Farewell, my old friend. I hope your journey is an adventure. Save me a seat on the passenger side. If I make it to Heaven, we’ll find a way to go four-wheeling in the mud up there in an inappropriate vehicle. Maybe it’s just me, but I like to believe that God has a special place in His heart for the misfits.
This is a comment to the person who left those great words about David Faucette. I also was born and grew up in Kings Mountain and I have nothing but great memories of David. The twinkle you meantioned him having in his eyes. Well I know exactly what your talking about. He was larger than life. I was in Jr. High when he was in high school and I had the biggest crush on him riding through the Jr. High circle after school flirting with girls while cruising around in his souped up cream colored mustang. I first laid eyes on him and thought I was in love. We became friends and he was so sweet. Mischievious, but sweet. Many years later we actually dated a few times but we just remained friends. I have nothing but fond memories of him. He had his problems but dont we all. I seen David at McDonalds in Kings Mountain and he approached me. This was about a couple of years ago or so and he said. You dont know who I am do you? and I stood there for a minute and finally I recognized him. I hope I didnt make him feel bad but we all change. I found out David died on Facebook and I have felt like my heart dropped. I will miss you my friend and your memory will always be that georgeous crush of mine in that cream colored Mustang. RIP David.
I, too, remember that misfit young man you have described. And as a lot of girls that I was in school with, thought that David was the “cat’s meow” so to speak. I was friends with that sweet young man. He always had a smile even if he was not smiling inside, he would as smile and speak no matter how he felt himself. As ones have said, I too, lost touch with most of the folks including David that I had the pleasure of going to school with and getting to know. This “misfit” as we have referred to him, I am so touched and there are many that will miss him, even tough we may not have seen him in years, it’s still hit hard at home to know that someone you knew if only for a brief moment is now gone. I so hope that God is with his family as I hope that David is with God and is no longer in pain that life has for everyone. Bye David, hope to see you on the other side. You are loved always.
I remember David most of all. I am his sister. I didn’t know the impish young man you all seem to remember. I knew the boy. I was 15 when he was born. He was for lack of a better description, my first child. When I wasn’t in school, I was taking care of David. When I got my drivers license, I would take him everywhere with me. Everyone would say ” What a beautiful little boy you have.” For all intents and purposes he was my child. I bought him his first swing set, and anything else he wanted. When I got married, I would have him come and stay with me on weekends.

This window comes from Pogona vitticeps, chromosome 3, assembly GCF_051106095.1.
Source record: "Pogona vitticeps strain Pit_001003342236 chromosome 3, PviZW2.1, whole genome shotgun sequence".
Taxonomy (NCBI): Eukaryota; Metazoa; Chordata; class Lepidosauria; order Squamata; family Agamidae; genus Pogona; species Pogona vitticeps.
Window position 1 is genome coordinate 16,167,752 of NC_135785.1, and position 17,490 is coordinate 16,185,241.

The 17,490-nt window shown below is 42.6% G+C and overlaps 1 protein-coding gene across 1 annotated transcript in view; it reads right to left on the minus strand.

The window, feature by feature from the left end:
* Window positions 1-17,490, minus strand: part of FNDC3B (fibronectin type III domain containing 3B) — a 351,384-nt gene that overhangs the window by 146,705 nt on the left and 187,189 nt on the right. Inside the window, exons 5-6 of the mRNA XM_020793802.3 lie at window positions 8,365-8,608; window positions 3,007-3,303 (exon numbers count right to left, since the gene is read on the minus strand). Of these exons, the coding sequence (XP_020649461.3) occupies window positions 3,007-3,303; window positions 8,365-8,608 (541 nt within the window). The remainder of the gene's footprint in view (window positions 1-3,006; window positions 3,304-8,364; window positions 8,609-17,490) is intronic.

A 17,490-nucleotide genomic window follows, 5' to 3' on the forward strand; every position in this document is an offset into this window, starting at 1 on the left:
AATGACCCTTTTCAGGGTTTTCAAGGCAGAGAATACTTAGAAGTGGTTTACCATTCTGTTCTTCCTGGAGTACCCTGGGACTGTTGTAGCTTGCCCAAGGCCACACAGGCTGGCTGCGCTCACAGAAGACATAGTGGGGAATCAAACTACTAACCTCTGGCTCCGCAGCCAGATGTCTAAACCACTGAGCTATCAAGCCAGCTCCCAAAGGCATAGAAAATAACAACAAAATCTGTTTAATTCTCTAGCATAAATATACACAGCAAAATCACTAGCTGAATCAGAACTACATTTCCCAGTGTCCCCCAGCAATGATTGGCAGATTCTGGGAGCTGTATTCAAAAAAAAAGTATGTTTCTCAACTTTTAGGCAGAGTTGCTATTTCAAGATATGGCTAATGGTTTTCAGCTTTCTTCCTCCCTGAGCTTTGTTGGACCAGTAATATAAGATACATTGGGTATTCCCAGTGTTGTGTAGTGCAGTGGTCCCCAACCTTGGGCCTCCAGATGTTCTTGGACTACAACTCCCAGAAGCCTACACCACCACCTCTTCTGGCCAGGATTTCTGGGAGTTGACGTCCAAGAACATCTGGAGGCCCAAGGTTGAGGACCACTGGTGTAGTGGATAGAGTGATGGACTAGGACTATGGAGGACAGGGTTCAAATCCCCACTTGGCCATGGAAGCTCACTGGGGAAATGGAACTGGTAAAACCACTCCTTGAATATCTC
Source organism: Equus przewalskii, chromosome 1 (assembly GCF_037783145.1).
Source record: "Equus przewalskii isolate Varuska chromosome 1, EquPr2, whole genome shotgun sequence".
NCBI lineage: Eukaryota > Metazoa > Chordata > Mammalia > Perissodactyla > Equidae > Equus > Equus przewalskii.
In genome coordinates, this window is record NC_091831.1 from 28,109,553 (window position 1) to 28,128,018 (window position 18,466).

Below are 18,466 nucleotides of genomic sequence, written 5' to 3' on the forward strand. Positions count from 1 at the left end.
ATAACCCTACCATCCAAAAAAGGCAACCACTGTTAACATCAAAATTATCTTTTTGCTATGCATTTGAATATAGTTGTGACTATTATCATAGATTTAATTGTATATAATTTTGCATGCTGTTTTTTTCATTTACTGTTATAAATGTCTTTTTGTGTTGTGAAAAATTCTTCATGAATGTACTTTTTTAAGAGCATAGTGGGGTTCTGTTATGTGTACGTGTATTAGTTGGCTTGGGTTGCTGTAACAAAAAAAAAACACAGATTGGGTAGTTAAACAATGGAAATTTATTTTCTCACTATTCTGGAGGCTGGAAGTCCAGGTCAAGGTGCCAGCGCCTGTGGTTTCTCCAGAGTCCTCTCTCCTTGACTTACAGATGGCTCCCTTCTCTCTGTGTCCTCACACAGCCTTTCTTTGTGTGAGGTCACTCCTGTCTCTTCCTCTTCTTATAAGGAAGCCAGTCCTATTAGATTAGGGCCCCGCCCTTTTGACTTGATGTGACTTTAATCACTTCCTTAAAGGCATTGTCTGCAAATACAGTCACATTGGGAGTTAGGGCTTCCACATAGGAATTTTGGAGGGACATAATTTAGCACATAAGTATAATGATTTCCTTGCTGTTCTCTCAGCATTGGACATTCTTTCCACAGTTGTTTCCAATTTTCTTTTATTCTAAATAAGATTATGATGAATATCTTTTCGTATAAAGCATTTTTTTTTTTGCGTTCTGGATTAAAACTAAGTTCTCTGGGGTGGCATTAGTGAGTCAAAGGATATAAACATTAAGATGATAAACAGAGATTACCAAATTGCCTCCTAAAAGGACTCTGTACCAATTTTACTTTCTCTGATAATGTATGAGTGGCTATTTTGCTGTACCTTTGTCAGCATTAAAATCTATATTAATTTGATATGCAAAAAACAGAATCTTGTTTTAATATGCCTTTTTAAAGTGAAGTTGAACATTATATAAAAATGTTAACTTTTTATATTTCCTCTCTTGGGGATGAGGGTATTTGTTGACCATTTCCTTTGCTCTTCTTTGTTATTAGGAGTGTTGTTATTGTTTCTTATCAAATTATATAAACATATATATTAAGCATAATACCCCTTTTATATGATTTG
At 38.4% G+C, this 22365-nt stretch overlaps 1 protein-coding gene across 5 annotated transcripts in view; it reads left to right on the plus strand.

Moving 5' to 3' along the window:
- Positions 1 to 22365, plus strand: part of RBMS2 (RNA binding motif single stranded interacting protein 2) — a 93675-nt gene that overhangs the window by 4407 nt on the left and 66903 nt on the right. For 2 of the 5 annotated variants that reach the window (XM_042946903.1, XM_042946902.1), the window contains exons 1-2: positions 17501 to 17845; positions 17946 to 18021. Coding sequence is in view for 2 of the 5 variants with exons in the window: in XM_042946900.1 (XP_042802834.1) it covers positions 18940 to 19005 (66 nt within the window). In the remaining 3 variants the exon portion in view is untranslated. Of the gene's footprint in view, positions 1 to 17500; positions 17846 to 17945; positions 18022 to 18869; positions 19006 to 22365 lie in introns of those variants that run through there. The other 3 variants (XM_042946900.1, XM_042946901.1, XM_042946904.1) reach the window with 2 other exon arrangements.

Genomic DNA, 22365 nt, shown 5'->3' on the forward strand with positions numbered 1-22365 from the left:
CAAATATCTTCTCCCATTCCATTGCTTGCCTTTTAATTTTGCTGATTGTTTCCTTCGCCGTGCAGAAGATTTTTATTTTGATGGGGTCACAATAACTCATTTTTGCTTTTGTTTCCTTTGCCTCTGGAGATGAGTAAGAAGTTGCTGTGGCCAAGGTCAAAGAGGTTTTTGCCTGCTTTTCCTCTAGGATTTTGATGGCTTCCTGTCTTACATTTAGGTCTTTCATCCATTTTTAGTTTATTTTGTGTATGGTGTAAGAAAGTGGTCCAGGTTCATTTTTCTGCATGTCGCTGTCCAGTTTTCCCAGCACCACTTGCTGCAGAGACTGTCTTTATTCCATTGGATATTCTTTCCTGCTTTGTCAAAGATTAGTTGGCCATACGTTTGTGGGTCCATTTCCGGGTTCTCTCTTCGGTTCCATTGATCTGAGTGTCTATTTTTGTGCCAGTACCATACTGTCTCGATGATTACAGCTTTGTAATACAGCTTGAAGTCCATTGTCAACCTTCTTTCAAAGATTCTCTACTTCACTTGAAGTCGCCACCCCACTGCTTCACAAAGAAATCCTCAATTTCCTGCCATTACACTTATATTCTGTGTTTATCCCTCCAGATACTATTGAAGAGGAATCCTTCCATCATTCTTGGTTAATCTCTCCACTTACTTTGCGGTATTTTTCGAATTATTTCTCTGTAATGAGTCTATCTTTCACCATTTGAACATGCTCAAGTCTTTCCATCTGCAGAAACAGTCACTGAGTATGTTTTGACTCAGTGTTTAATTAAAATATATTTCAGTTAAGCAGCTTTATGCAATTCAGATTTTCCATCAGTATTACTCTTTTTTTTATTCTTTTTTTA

As he grew older and had friends and ball games to take up his time, we didn’t see as much of each other. Cars, girlfriends, marriage, children and life seemed to intervene. But the last year or so of his life we became close again. He stayed with us for a time, while he was waiting to go to rehab. When he came out he stayed with us again for a while. He went back to his apartment for a short time and started drinking again. We had him come back to our home until we could get him into another place. It was a hard time, but I couldn’t just see him drink himself into a hole from which he couldn’t climb out.
During that time he was in and out of the hospital. His diabetes was out of control. We had taken him to the hospital several times when he was literally moments from death. During the good times his kids would come and spend the weekend with us and there were good times had by all. I was glad when he graduated from rehab the last time and was sure he had turned his life around. He came back to stay with us a short while and then he was ready to go home and take control of his life. I talked to him almost everyday.
Then, the first weekend of October I couldn’t reach him. For a couple of days I tried to call but no answer. Finally I was about to call his ex-wife when she called me. Neither of us could get him on the phone. She was going to go by his apartment to check on him. I called the police and asked them to check on him. They arrived about the same time. The rest is what we all know. David was found dead. The coroner’s report said heart attack. I will miss David forever, but I am so gald we had that last year together. I know I would not hurt as much as I do now if we had not had that time together, but I would not change it for anything. I miss you David!!!!!! I love you!!!!!